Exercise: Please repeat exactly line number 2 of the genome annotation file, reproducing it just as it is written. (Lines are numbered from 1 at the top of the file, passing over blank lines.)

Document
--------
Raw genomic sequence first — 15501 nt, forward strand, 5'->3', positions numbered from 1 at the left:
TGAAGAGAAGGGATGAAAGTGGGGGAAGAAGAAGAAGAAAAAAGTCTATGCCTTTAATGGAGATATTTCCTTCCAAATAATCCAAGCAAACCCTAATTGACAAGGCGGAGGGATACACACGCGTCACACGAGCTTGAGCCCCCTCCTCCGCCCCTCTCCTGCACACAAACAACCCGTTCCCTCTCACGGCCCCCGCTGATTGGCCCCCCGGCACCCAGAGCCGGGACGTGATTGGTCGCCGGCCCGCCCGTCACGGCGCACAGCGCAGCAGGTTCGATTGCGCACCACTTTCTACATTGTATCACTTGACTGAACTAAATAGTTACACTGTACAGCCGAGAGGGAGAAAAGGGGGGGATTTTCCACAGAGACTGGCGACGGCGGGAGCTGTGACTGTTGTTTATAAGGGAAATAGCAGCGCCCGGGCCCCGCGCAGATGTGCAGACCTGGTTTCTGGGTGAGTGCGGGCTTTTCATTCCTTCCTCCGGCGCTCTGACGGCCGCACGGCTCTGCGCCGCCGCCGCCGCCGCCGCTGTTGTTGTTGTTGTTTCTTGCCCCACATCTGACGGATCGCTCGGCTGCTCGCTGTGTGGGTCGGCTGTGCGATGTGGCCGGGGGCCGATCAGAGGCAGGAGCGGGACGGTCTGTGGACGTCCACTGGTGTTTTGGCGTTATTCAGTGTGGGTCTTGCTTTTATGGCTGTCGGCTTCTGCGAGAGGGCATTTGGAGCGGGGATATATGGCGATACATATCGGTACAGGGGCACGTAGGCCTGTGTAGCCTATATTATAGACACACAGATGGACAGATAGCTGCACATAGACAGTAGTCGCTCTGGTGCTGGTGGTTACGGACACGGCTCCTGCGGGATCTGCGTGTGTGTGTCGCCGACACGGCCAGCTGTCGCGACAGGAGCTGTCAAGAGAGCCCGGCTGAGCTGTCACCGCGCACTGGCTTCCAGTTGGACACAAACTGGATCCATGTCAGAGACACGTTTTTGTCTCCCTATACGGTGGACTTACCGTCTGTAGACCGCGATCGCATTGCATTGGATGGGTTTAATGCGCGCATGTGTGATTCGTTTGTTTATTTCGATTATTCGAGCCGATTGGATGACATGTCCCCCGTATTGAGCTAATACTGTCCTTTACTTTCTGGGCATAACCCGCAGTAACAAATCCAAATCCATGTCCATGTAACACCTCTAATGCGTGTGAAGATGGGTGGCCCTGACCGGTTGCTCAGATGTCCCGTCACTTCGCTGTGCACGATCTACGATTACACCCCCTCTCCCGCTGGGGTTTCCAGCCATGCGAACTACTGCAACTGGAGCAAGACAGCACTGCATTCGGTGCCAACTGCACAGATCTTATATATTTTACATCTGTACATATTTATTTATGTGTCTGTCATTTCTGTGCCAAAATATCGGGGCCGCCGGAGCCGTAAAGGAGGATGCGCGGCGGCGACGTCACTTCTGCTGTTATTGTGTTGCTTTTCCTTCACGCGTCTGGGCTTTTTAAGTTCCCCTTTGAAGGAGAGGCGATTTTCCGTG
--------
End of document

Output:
TGAAGAGAAGGGATGAAAGTGGGGGAAGAAGAAGAAGAAAAAAGTCTATGCCTTTAATGGAGATATTTCCTTCCAAATAATCCAAGCAAACCCTAATTGACAAGGCGGAGGGATACACACGCGTCACACGAGCTTGAGCCCCCTCCTCCGCCCCTCTCCTGCACACAAACAACCCGTTCCCTCTCACGGCCCCCGCTGATTGGCCCCCCGGCACCCAGAGCCGGGACGTGATTGGTCGCCGGCCCGCCCGTCACGGCGCACAGCGCAGCAGGTTCGATTGCGCACCACTTTCTACATTGTATCACTTGACTGAACTAAATAGTTACACTGTACAGCCGAGAGGGAGAAAAGGGGGGGATTTTCCACAGAGACTGGCGACGGCGGGAGCTGTGACTGTTGTTTATAAGGGAAATAGCAGCGCCCGGGCCCCGCGCAGATGTGCAGACCTGGTTTCTGGGTGAGTGCGGGCTTTTCATTCCTTCCTCCGGCGCTCTGACGGCCGCACGGCTCTGCGCCGCCGCCGCCGCCGCCGCTGTTGTTGTTGTTGTTTCTTGCCCCACATCTGACGGATCGCTCGGCTGCTCGCTGTGTGGGTCGGCTGTGCGATGTGGCCGGGGGCCGATCAGAGGCAGGAGCGGGACGGTCTGTGGACGTCCACTGGTGTTTTGGCGTTATTCAGTGTGGGTCTTGCTTTTATGGCTGTCGGCTTCTGCGAGAGGGCATTTGGAGCGGGGATATATGGCGATACATATCGGTACAGGGGCACGTAGGCCTGTGTAGCCTATATTATAGACACACAGATGGACAGATAGCTGCACATAGACAGTAGTCGCTCTGGTGCTGGTGGTTACGGACACGGCTCCTGCGGGATCTGCGTGTGTGTGTCGCCGACACGGCCAGCTGTCGCGACAGGAGCTGTCAAGAGAGCCCGGCTGAGCTGTCACCGCGCACTGGCTTCCAGTTGGACACAAACTGGATCCATGTCAGAGACACGTTTTTGTCTCCCTATACGGTGGACTTACCGTCTGTAGACCGCGATCGCATTGCATTGGATGGGTTTAATGCGCGCATGTGTGATTCGTTTGTTTATTTCGATTATTCGAGCCGATTGGATGACATGTCCCCCGTATTGAGCTAATACTGTCCTTTACTTTCTGGGCATAACCCGCAGTAACAAATCCAAATCCATGTCCATGTAACACCTCTAATGCGTGTGAAGATGGGTGGCCCTGACCGGTTGCTCAGATGTCCCGTCACTTCGCTGTGCACGATCTACGATTACACCCCCTCTCCCGCTGGGGTTTCCAGCCATGCGAACTACTGCAACTGGAGCAAGACAGCACTGCATTCGGTGCCAACTGCACAGATCTTATATATTTTACATCTGTACATATTTATTTATGTGTCTGTCATTTCTGTGCCAAAATATCGGGGCCGCCGGAGCCGTAAAGGAGGATGCGCGGCGGCGACGTCACTTCTGCTGTTATTGTGTTGCTTTTCCTTCACGCGTCTGGGCTTTTTAAGTTCCCCTTTGAAGGAGAGGCGATTTTCCGTG